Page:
How Can a Suspended, Canceled, or Revoked License Attorney in Wellington, FL, Help?
Driving with a suspended, canceled, or revoked license is considered a serious criminal offense in Florida that can result in hefty fines, felony charges, and even jail time. A conviction can also trigger an extended suspension or revocation of your driver’s license. Too often, unrepresented Florida drivers plead to charges without knowing the long-term consequences for their driving privileges and criminal record. At Casanova Law, we know how to defend suspended, canceled, or revoked license cases, and we will employ the best strategic defense to minimize potential penalties and avoid damage to your reputation and bank account. Our experienced team will review your case to determine the best defense tactic. Common defenses for DWLS charges include:
- Challenge the legal validity of the traffic stop
- Accused was unaware of the suspension, cancellation, or revocation
- Accused was not driving
- Accused’s license had been reinstated or accused had adequate reason to believe it was reinstated
- Accused was not driving on a public highway
- Vehicle was not considered a “motor vehicle” for purposes of the driver’s license statute
Permitting Unauthorized Operator to Drive
You let a coworker, family member, or friend borrow your car to run a quick errand. You know he doesn’t have a license, but it will only be a few minutes and you feel bad saying no. When the borrower returns your car, he informs you he was pulled over and cited for No Valid Driver’s License. Not your problem, right? Wrong! If you knowingly allow someone without a valid license to drive your motor vehicle, the law believes you are just as culpable as the unlicensed driver. This charge is called Permitting Unauthorized Operator to Drive (Florida Statute §322.36), and it is a second-degree misdemeanor punishable by 60 days in jail and a $500 fine. An “unauthorized operator” means someone without a license or someone with a license that is suspended, canceled, or revoked. If the unauthorized person who borrowed your car is involved in an accident causing serious bodily injury or death, you can lose your license for one year in addition to the other penalties.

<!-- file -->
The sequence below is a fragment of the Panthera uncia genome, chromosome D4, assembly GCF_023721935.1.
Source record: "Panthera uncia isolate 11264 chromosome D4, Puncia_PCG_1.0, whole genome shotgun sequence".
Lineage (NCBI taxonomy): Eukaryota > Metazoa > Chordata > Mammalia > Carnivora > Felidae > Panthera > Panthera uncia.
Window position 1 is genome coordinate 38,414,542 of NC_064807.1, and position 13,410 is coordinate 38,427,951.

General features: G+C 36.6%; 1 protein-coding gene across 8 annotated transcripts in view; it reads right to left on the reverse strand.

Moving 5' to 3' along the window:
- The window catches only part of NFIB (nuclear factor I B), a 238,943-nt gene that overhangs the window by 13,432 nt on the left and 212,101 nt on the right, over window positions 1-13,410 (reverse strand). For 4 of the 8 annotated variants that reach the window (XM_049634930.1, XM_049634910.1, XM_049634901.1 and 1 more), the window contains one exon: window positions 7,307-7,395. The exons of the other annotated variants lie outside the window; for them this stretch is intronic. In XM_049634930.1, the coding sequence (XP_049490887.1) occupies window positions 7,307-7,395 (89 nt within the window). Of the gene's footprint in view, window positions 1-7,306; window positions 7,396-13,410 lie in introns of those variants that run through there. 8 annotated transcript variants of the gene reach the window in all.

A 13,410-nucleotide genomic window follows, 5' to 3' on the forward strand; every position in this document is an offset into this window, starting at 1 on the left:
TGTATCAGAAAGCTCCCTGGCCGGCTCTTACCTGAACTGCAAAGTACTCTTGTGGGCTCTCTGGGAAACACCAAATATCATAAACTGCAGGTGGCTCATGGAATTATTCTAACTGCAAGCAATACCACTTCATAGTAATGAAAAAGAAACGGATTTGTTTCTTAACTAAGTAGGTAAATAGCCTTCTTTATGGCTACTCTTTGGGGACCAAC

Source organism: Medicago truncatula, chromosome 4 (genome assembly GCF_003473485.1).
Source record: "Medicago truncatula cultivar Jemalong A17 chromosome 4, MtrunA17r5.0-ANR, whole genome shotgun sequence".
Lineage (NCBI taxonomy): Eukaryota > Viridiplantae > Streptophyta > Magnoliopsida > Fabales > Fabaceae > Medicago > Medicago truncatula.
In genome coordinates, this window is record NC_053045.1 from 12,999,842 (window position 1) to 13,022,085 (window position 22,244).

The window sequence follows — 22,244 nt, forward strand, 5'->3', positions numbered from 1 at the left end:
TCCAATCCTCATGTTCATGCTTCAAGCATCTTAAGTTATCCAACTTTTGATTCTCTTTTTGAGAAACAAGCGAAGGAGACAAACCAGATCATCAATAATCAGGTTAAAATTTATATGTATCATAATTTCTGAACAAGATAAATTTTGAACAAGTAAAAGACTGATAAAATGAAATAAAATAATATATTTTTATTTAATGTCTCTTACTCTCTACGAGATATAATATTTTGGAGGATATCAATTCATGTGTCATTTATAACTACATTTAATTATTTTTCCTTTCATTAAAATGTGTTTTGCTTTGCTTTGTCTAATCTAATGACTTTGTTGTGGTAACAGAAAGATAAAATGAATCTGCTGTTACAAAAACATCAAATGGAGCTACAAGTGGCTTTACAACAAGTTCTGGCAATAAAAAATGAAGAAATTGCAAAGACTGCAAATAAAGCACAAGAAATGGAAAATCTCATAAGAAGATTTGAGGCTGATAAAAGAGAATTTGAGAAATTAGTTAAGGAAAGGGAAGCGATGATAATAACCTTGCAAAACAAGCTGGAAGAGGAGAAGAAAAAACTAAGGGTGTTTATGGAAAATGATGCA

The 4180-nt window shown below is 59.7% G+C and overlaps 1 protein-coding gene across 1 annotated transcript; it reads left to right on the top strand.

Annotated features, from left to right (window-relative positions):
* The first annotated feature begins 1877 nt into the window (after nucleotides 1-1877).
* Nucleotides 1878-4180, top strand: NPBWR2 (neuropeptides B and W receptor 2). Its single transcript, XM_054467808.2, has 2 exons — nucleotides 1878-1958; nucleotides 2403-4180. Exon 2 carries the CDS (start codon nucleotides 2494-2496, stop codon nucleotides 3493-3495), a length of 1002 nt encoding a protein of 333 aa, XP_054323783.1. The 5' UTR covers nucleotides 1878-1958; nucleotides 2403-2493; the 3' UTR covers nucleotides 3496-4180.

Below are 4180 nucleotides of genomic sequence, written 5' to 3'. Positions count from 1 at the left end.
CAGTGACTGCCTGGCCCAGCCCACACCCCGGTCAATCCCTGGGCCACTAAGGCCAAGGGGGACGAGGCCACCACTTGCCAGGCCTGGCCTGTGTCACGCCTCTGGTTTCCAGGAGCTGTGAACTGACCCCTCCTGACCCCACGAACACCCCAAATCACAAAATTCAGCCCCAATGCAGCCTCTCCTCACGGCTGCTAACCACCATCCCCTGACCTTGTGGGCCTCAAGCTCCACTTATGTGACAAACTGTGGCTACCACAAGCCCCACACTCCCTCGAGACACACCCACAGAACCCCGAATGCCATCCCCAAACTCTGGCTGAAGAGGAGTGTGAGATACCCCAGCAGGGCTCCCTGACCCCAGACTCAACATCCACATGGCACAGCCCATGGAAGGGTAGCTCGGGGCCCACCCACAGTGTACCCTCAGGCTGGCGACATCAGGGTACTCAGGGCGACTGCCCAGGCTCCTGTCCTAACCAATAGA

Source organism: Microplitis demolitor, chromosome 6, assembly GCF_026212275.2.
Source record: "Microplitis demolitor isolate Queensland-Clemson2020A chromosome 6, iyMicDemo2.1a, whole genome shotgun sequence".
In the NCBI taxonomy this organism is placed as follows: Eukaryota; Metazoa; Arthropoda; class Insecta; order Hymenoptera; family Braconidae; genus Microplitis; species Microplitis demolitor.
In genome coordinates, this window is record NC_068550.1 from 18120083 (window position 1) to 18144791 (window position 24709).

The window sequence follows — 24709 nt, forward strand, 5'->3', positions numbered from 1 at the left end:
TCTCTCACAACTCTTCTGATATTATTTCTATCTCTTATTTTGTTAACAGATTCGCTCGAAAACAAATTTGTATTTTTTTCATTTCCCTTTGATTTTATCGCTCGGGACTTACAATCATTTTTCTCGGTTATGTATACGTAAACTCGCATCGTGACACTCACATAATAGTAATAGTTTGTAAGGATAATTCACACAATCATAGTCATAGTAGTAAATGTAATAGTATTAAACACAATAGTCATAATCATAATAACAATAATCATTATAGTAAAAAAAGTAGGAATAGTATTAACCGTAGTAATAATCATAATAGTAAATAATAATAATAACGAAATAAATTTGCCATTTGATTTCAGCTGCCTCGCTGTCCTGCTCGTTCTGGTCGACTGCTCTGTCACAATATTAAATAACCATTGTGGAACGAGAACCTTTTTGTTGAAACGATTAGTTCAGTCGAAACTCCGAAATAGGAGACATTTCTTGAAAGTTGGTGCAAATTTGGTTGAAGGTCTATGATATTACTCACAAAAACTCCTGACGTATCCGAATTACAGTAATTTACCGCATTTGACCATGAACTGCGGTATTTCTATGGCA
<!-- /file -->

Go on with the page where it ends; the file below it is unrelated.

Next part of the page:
What Are the Penalties for Permitting an Unauthorized Person to Drive?
As previously noted, if you knowingly allow someone without a valid license to drive your car, you will be charged with Permitting Unauthorized Operator to Drive. In Florida, this is a second-degree misdemeanor punishable by 60 days in jail and a $500 fine. If an accident causing bodily injury or death occurs, the penalties will be more severe.
What Happens if You Allow Someone Without a Proper License to Drive?
The charge of Permitting Unauthorized Person to Drive brings about a mandatory court appearance because it is considered a criminal traffic charge rather than a simple traffic infraction. Once the police officer issues you a citation or Notice to Appear, you must attend Arraignment (formal reading of the charges) for your case unless an attorney files a “not guilty” plea electronically on your behalf. After the arraignment, you or your lawyer have the opportunity to review the evidence against you, engage in plea offer negotiations, and weigh your options. Ultimately, you may decide to resolve your case or demand a trial by judge or jury.
How Can a Lawyer Help With Permitting an Unauthorized Person to Drive?
With an experienced criminal defense attorney by your side, you may be able to secure a Deferred Prosecution Agreement for your criminal traffic charge. A Deferred Prosecution Agreement is a pre-trial diversion program agreed-to by the State and Defense that requires the Defendant to complete certain conditions (i.e. community service, a driving class, payment of costs) in exchange for a Nolle Prosequi (the prosecution dropping your case). Getting an experienced license charges attorney in Lake Worth, Florida, is especially important in this situation. An experienced lawyer is trained to review evidence, question witnesses, and negotiate. In terms of negotiation, a criminal defense lawyer may come up with creative solutions, such as securing an amended charge.